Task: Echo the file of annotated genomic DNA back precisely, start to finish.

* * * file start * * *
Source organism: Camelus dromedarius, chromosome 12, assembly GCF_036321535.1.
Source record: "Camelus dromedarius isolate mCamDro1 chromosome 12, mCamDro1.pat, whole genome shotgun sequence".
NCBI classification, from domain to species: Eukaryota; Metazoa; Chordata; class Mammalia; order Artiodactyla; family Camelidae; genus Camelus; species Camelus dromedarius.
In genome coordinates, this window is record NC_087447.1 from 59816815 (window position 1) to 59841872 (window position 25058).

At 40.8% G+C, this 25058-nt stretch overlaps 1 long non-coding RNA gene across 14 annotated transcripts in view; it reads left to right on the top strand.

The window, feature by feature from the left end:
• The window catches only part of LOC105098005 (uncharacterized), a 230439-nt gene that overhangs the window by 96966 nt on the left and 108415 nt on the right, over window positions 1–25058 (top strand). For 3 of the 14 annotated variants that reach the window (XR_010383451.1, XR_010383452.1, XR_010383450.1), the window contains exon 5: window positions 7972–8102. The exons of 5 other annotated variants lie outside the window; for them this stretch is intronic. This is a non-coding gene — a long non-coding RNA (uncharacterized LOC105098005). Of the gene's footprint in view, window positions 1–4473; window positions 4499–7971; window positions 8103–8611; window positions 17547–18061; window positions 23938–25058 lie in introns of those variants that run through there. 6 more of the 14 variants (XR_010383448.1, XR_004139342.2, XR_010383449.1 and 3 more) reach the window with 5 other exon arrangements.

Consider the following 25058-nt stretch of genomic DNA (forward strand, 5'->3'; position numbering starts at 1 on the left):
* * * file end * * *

Source organism: Camelus dromedarius, chromosome 12, assembly GCF_036321535.1.
Source record: "Camelus dromedarius isolate mCamDro1 chromosome 12, mCamDro1.pat, whole genome shotgun sequence".
NCBI classification, from domain to species: Eukaryota; Metazoa; Chordata; class Mammalia; order Artiodactyla; family Camelidae; genus Camelus; species Camelus dromedarius.
In genome coordinates, this window is record NC_087447.1 from 59816815 (window position 1) to 59841872 (window position 25058).

At 40.8% G+C, this 25058-nt stretch overlaps 1 long non-coding RNA gene across 14 annotated transcripts in view; it reads left to right on the top strand.

The window, feature by feature from the left end:
• The window catches only part of LOC105098005 (uncharacterized), a 230439-nt gene that overhangs the window by 96966 nt on the left and 108415 nt on the right, over window positions 1–25058 (top strand). For 3 of the 14 annotated variants that reach the window (XR_010383451.1, XR_010383452.1, XR_010383450.1), the window contains exon 5: window positions 7972–8102. The exons of 5 other annotated variants lie outside the window; for them this stretch is intronic. This is a non-coding gene — a long non-coding RNA (uncharacterized LOC105098005). Of the gene's footprint in view, window positions 1–4473; window positions 4499–7971; window positions 8103–8611; window positions 17547–18061; window positions 23938–25058 lie in introns of those variants that run through there. 6 more of the 14 variants (XR_010383448.1, XR_004139342.2, XR_010383449.1 and 3 more) reach the window with 5 other exon arrangements.

Consider the following 25058-nt stretch of genomic DNA (forward strand, 5'->3'; position numbering starts at 1 on the left):